The objective of this study was to examine the impact front-of-package nutrition labels (FOPLs) have on decision-making abilities among low-income parents in a virtual supermarket. A 4-by-2 experimental design with 3 FOPLs (summary, nutrient-specific, hybrid) and a no-FOPL comparison was employed. The study took place using a web-based, 3-dimensional virtual supermarket. Parents (n = 1,452) from low-income households with at least 1 child aged 4−12 years participated. The study found that all FOPLs led to healthier nutrient profiles than the no-FOPL condition. Simple FOPLs (ie, summary, hybrid) led to healthier nutrient profiles than nutrient-specific FOPLs. Among parents exposed to simple FOPLs, those under time pressure made less healthy choices than those who were not under time pressure.
Low-Income Parents’ Use of Front-of-Package Nutrition Labels in a Virtual Supermarket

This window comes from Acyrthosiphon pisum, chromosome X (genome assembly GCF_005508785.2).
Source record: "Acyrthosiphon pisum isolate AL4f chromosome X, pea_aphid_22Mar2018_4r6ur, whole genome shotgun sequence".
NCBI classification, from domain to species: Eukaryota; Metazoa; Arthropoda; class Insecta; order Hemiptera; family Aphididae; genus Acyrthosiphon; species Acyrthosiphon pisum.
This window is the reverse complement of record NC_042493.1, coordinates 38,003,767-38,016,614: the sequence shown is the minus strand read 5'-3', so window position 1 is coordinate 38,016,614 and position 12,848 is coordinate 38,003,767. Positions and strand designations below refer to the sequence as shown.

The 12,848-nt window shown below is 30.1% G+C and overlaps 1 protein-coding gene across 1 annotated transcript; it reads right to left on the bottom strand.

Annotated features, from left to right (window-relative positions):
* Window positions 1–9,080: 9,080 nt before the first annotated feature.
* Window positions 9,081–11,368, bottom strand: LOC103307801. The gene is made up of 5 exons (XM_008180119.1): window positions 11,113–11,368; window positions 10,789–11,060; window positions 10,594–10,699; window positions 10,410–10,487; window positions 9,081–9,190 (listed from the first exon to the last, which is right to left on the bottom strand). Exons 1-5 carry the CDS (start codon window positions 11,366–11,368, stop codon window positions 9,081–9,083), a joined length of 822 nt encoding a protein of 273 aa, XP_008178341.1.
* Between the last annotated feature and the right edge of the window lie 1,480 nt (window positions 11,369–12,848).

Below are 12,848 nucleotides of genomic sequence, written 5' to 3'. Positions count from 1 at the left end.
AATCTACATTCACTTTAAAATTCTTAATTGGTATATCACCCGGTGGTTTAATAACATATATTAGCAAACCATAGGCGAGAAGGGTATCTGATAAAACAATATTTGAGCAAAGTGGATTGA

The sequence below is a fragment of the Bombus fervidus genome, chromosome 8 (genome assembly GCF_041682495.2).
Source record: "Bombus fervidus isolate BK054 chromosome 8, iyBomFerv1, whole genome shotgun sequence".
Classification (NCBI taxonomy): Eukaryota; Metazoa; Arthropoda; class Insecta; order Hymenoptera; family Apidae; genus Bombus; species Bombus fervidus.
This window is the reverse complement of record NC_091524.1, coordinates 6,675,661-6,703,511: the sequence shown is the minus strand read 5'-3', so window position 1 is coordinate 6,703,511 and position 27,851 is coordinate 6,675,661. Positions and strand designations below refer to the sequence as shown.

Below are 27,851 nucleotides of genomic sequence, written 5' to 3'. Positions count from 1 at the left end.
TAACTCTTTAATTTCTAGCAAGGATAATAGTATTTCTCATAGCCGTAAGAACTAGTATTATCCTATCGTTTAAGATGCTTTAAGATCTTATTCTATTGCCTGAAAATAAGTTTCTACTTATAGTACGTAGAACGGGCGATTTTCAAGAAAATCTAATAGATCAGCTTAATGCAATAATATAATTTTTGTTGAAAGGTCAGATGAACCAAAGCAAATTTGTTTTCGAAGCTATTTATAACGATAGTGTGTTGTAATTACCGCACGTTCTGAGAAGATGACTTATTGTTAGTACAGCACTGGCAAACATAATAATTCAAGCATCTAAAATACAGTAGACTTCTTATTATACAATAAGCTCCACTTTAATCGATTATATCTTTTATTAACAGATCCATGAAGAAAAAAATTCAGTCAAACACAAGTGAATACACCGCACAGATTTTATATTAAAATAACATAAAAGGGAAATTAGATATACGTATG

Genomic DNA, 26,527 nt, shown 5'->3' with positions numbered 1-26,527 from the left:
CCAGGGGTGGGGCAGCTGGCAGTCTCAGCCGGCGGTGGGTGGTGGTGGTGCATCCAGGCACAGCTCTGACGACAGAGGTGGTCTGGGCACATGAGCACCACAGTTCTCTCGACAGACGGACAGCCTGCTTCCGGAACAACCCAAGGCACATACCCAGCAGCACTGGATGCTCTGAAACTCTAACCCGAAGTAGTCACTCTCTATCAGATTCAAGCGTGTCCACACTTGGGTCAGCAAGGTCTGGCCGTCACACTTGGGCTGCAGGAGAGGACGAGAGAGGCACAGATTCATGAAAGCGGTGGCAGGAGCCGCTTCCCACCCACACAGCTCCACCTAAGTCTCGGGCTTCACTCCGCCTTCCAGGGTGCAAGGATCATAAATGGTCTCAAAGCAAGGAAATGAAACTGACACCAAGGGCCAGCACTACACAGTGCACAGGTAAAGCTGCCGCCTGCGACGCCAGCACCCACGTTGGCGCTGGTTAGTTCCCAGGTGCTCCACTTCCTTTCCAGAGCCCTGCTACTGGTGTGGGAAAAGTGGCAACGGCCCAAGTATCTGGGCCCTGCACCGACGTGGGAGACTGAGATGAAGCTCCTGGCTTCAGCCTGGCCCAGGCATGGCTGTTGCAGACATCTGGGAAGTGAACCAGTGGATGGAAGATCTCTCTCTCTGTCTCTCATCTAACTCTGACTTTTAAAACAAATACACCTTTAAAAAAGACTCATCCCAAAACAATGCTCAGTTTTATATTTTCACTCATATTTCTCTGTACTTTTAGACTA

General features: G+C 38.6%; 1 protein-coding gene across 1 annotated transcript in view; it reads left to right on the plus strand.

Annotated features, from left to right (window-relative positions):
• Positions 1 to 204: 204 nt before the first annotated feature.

Evaluating Front-of-Package Nutrition Labels on Low-Income Parents’ Comprehension of Product Healthfulness and on Consumers’ Purchasing Decisions
The aim of this study is to evaluate different Front-Of-Package labeling systems to determine which may lead consumers to make healthier purchasing decisions and increase consumer comprehension of product healthfulness. RTI Interntational has developed a virtual store environment, iSHOPPE™, which is a web-based three-dimensional consumer research tool that provides the … More
This study seeks to develop and test the impact of “nudges” in an online grocery store on purchases of fruit drinks and healthier substitutes among a sample of low-income parents of children ages 1-5 years. The goal of this project is to reduce fruit drink intake among low-income children, including … More
Changes in Beverage Availability and Targeted Marketing Associated with the Philadelphia Beverage Tax
The goal of this study is to provide much needed scientific evidence about whether the Philadelphia beverage tax is associate with changes in beverage availability and targeted marketing, with a focus on drinks commonly consumed by children ages 0-5 and Black and Latinx households with young children. Specific aims include: … More